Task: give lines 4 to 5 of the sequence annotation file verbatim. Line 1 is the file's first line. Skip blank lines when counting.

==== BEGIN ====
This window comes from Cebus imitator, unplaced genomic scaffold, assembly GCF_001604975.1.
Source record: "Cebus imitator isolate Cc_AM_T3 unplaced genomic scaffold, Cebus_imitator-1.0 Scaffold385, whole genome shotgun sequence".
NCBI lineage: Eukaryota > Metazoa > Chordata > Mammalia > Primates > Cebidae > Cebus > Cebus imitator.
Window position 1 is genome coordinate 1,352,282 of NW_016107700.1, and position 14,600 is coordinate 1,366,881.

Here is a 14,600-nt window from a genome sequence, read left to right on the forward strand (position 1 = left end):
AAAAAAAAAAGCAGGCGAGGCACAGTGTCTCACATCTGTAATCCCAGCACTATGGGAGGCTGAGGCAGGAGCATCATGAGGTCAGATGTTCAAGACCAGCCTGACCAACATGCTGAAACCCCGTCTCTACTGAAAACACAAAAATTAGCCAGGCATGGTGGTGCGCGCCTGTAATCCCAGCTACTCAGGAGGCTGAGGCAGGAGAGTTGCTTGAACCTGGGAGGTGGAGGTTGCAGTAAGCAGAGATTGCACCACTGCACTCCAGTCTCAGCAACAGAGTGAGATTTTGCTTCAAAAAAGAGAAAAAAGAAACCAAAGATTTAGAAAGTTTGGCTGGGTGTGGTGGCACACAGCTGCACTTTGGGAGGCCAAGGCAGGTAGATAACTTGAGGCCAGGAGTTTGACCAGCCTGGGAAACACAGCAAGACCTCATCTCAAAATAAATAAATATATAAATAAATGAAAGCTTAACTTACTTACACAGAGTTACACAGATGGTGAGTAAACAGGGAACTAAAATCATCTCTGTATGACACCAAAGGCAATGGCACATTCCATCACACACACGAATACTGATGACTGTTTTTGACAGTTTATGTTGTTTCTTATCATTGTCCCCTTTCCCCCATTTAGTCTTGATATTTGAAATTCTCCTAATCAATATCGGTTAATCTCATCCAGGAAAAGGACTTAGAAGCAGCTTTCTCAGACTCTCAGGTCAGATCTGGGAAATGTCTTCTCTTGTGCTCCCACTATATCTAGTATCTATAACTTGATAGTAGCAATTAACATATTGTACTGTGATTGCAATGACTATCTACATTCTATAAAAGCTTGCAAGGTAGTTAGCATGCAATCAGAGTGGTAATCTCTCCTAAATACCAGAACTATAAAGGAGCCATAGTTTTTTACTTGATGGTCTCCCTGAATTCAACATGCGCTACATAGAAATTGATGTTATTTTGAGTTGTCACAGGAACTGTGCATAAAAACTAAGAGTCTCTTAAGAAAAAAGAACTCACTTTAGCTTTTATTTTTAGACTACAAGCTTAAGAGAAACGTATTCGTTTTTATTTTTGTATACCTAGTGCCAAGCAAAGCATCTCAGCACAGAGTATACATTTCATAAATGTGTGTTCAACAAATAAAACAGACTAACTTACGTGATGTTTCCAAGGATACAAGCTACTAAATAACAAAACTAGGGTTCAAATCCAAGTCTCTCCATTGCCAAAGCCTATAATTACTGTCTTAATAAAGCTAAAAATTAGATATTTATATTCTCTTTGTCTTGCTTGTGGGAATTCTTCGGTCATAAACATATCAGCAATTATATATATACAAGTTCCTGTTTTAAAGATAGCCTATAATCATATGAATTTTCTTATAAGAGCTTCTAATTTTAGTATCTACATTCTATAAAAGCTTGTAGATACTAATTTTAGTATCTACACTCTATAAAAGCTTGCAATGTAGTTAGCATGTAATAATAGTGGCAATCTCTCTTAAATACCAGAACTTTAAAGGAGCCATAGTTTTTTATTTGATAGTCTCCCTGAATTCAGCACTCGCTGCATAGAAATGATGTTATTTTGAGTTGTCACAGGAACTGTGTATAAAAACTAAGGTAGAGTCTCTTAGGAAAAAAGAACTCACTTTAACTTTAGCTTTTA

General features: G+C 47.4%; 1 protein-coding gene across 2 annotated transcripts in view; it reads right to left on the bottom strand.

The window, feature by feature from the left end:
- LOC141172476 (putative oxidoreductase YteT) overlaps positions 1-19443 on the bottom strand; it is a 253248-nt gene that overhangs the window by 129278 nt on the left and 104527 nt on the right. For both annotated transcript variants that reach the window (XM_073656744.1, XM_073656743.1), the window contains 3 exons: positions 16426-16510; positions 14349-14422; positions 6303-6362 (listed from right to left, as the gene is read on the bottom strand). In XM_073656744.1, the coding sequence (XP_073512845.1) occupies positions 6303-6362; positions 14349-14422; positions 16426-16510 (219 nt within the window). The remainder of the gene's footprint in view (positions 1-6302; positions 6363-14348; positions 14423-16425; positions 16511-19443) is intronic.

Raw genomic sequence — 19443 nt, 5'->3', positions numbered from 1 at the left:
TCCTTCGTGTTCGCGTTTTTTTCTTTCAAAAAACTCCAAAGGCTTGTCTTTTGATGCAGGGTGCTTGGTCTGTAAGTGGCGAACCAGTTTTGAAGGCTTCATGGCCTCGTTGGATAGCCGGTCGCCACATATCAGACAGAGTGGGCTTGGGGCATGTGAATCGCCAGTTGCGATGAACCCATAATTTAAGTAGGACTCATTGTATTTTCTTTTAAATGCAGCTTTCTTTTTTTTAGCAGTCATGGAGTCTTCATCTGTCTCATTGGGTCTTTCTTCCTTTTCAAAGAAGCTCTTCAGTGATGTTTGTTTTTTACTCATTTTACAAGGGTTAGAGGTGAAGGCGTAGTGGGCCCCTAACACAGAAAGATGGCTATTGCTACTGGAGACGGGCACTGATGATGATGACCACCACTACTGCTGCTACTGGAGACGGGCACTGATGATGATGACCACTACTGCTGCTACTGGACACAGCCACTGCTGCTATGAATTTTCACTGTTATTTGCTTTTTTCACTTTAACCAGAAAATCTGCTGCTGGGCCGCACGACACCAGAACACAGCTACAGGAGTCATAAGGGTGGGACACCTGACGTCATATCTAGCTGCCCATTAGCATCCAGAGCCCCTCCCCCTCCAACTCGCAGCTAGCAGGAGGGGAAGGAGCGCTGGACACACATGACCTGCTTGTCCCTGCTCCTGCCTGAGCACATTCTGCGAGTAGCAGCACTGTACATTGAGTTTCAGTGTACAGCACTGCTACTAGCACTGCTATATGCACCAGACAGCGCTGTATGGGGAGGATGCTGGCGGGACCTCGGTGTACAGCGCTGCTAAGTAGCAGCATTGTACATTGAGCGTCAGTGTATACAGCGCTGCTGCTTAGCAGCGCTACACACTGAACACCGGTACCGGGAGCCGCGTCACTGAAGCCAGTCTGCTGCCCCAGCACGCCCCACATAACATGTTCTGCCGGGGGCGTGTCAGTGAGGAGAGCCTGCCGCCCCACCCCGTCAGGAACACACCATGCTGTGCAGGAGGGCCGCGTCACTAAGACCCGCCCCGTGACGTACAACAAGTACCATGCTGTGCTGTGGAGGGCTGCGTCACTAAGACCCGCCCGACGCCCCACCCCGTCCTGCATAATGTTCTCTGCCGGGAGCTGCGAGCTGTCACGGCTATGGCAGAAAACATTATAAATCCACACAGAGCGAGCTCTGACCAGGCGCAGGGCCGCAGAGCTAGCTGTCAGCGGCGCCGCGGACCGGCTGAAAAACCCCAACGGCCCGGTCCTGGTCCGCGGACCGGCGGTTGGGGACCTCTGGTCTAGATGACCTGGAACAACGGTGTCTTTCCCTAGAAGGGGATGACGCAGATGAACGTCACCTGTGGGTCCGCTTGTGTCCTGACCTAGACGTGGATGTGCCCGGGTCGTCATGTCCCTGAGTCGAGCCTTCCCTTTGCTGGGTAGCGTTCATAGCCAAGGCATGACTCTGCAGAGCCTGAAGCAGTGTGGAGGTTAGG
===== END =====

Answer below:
Window position 1 is genome coordinate 1,352,282 of NW_016107700.1, and position 14,600 is coordinate 1,366,881.

Here is a 14,600-nt window from a genome sequence, read left to right on the forward strand (position 1 = left end):